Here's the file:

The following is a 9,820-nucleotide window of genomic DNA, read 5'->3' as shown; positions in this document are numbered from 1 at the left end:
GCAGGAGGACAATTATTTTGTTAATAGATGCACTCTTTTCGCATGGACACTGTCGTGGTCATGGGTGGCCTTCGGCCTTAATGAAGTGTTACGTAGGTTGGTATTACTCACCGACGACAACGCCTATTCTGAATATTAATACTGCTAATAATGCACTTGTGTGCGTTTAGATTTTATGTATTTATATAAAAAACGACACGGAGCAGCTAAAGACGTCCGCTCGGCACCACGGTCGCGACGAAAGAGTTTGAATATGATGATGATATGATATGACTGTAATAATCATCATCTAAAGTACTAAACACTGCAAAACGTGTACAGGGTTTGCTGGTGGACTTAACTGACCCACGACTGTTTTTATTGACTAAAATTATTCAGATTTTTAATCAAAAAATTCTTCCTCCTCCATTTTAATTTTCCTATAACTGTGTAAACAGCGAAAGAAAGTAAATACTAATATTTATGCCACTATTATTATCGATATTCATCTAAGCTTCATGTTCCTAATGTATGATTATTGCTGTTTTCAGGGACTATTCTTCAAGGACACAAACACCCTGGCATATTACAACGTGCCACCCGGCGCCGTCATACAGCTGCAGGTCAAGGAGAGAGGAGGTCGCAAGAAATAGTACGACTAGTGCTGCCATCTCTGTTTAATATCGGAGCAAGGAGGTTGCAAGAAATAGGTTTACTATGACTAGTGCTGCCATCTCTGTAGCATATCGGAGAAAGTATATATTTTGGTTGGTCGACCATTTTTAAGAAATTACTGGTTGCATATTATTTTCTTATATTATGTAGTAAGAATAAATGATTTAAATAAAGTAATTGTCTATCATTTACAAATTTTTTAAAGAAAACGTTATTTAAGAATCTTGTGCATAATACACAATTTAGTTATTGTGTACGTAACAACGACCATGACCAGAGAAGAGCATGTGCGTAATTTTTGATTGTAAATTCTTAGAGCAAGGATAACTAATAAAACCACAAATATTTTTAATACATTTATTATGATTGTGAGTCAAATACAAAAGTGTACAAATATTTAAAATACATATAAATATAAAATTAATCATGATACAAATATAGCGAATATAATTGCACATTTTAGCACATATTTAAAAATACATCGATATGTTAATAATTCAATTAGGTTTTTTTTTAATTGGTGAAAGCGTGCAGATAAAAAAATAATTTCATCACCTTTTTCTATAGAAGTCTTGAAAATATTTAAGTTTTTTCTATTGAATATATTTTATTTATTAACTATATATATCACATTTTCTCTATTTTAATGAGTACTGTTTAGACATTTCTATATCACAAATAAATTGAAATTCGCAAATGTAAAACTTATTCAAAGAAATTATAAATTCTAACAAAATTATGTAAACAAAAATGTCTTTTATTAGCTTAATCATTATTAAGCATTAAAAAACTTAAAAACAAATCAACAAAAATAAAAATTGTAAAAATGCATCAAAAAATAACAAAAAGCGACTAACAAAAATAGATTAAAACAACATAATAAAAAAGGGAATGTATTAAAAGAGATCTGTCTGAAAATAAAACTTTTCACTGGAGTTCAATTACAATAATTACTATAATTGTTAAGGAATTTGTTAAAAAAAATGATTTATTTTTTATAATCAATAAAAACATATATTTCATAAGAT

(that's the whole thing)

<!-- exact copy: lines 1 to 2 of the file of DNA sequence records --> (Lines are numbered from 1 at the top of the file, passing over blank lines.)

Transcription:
The following is a 9,820-nucleotide window of genomic DNA, read 5'->3' as shown; positions in this document are numbered from 1 at the left end:
GCAGGAGGACAATTATTTTGTTAATAGATGCACTCTTTTCGCATGGACACTGTCGTGGTCATGGGTGGCCTTCGGCCTTAATGAAGTGTTACGTAGGTTGGTATTACTCACCGACGACAACGCCTATTCTGAATATTAATACTGCTAATAATGCACTTGTGTGCGTTTAGATTTTATGTATTTATATAAAAAACGACACGGAGCAGCTAAAGACGTCCGCTCGGCACCACGGTCGCGACGAAAGAGTTTGAATATGATGATGATATGATATGACTGTAATAATCATCATCTAAAGTACTAAACACTGCAAAACGTGTACAGGGTTTGCTGGTGGACTTAACTGACCCACGACTGTTTTTATTGACTAAAATTATTCAGATTTTTAATCAAAAAATTCTTCCTCCTCCATTTTAATTTTCCTATAACTGTGTAAACAGCGAAAGAAAGTAAATACTAATATTTATGCCACTATTATTATCGATATTCATCTAAGCTTCATGTTCCTAATGTATGATTATTGCTGTTTTCAGGGACTATTCTTCAAGGACACAAACACCCTGGCATATTACAACGTGCCACCCGGCGCCGTCATACAGCTGCAGGTCAAGGAGAGAGGAGGTCGCAAGAAATAGTACGACTAGTGCTGCCATCTCTGTTTAATATCGGAGCAAGGAGGTTGCAAGAAATAGGTTTACTATGACTAGTGCTGCCATCTCTGTAGCATATCGGAGAAAGTATATATTTTGGTTGGTCGACCATTTTTAAGAAATTACTGGTTGCATATTATTTTCTTATATTATGTAGTAAGAATAAATGATTTAAATAAAGTAATTGTCTATCATTTACAAATTTTTTAAAGAAAACGTTATTTAAGAATCTTGTGCATAATACACAATTTAGTTATTGTGTACGTAACAACGACCATGACCAGAGAAGAGCATGTGCGTAATTTTTGATTGTAAATTCTTAGAGCAAGGATAACTAATAAAACCACAAATATTTTTAATACATTTATTATGATTGTGAGTCAAATACAAAAGTGTACAAATATTTAAAATACATATAAATATAAAATTAATCATGATACAAATATAGCGAATATAATTGCACATTTTAGCACATATTTAAAAATACATCGATATGTTAATAATTCAATTAGGTTTTTTTTTAATTGGTGAAAGCGTGCAGATAAAAAAATAATTTCATCACCTTTTTCTATAGAAGTCTTGAAAATATTTAAGTTTTTTCTATTGAATATATTTTATTTATTAACTATATATATCACATTTTCTCTATTTTAATGAGTACTGTTTAGACATTTCTATATCACAAATAAATTGAAATTCGCAAATGTAAAACTTATTCAAAGAAATTATAAATTCTAACAAAATTATGTAAACAAAAATGTCTTTTATTAGCTTAATCATTATTAAGCATTAAAAAACTTAAAAACAAATCAACAAAAATAAAAATTGTAAAAATGCATCAAAAAATAACAAAAAGCGACTAACAAAAATAGATTAAAACAACATAATAAAAAAGGGAATGTATTAAAAGAGATCTGTCTGAAAATAAAACTTTTCACTGGAGTTCAATTACAATAATTACTATAATTGTTAAGGAATTTGTTAAAAAAAATGATTTATTTTTTATAATCAATAAAAACATATATTTCATAAGAT